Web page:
She picked up her bags. They were as heavy as her heart. She tried to concentrate on fighting the hot tears that kept overwhelming her eyes. The icy wind stole them away quickly enough though as she pushed open the hotel doors. She was glad of it. It seemed to thaw and soothe the gaping wounds, the scorching tears within her. She stood in the snow and looked up at the shining blue above the pines where they had talked. Where the trees had whispered, where the snow had tickled her eyelashes, where he and she had met and felt safe, embraced by the trees, the mist, and the thick snow. She had felt that anything could have happened beneath those trees, whitened with snow. It had been a stronghold for her imagination. There, for a few short moments, she had been able to let go of every burden…and simply be. Be with him. She saw him hugging friends goodbye. She envied them. She saw the scarf around his neck and caught her breathe. There it was, his signal, his warning sign. He warned her not to loose heart. She must trust it. She must trust him. She remembered the hours her fingers had labored to draw the pieces of black and white and red yarn together. She remembered laughing as she looked down on it, finished, and sprayed her perfume into its warm folds and crevices. She remembered its softness in her hands. She saw the moment she had given it to him. She remembered the words she had uttered as she handed it proudly with both hands, folded around a CD of songs she had written for him. “Merry Christmas John. I made them both for you.” And there the scarf hugged his neck. The strands of yarn her hands had touched so many times were touching his neck now. Nothing but a faint whisper of hope entered into her darkened soul as her eyes followed that scarf. She remembered herself and climbed into the car.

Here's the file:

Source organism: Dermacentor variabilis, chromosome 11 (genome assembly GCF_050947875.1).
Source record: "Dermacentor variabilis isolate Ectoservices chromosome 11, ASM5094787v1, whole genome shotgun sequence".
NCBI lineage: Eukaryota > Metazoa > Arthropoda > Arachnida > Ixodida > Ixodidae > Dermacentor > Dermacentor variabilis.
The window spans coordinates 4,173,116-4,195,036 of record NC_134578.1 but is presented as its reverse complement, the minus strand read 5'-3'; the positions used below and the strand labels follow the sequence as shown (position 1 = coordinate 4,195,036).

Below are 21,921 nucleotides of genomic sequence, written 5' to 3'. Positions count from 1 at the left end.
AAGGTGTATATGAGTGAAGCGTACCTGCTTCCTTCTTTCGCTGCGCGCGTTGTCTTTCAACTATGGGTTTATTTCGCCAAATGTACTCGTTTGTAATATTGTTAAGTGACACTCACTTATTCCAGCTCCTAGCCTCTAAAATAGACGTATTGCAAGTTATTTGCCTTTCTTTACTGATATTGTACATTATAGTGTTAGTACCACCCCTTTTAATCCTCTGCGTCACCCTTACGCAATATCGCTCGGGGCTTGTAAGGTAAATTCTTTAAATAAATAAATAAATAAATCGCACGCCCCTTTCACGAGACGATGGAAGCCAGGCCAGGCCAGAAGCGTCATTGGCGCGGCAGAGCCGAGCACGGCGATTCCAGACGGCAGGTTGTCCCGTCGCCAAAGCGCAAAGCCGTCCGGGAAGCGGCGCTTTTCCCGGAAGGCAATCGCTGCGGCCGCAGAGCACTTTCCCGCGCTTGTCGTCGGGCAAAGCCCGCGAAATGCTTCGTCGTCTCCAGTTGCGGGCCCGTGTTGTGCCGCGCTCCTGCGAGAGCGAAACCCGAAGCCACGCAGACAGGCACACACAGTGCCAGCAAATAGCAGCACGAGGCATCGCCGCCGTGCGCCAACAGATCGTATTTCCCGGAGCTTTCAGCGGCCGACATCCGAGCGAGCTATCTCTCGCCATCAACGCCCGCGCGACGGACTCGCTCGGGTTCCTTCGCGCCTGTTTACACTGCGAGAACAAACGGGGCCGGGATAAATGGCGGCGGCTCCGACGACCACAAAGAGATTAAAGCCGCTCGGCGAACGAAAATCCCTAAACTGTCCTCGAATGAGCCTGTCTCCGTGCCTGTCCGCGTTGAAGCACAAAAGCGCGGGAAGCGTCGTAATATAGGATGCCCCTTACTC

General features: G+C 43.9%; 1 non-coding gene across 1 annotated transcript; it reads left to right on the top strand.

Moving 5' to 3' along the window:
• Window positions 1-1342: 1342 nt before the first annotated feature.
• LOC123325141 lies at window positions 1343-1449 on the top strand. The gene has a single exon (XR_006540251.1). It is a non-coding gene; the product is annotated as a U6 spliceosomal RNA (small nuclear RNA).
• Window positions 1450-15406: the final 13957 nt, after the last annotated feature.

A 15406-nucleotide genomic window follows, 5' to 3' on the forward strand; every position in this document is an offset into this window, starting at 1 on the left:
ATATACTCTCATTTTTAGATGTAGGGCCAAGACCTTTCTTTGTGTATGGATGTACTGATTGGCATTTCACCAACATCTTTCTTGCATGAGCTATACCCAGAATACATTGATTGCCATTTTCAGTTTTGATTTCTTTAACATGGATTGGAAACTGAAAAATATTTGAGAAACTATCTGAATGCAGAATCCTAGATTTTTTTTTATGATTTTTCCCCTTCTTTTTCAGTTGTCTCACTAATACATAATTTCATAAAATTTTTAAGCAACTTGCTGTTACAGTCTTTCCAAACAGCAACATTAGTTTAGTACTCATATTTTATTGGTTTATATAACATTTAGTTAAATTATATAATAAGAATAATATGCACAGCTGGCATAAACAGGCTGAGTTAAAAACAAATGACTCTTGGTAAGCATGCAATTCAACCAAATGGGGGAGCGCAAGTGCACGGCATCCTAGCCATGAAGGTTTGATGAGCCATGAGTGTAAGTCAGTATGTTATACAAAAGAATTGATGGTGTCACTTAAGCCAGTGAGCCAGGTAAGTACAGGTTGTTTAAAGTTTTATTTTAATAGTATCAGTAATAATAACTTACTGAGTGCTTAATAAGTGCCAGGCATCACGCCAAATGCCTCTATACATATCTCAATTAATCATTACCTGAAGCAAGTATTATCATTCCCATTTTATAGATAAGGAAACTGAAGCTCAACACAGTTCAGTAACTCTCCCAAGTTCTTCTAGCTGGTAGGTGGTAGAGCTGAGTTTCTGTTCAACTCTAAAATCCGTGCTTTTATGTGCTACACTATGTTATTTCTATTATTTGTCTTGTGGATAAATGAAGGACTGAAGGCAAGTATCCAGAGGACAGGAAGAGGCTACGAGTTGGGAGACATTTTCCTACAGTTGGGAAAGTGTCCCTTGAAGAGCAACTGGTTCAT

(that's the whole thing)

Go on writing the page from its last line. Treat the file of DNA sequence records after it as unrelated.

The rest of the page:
Her face was wet and warm. She wished she could open the window to feel the snowflakes fall, frozen against her face. Instead she pressed her cheek to the window. She must do everything she could to stay alive. She feared she would stop feeling if she did not let the cold bite into her skin. Her cheek became numb against the glass as she watched first the trees and snow moving by, then the city and the people, all the people with their faces telling stories She tried not to look at them. They told her stories she did not want to hear. She did not want to think. It was six hours back home. She did not remember most of it…only that she often thought she felt his hands closing around hers. Then she would wake up to find it was a dream…and she would press her cheek closer to the window…to feel alive, to remember her what it was to feel…and then let the numbness surround her.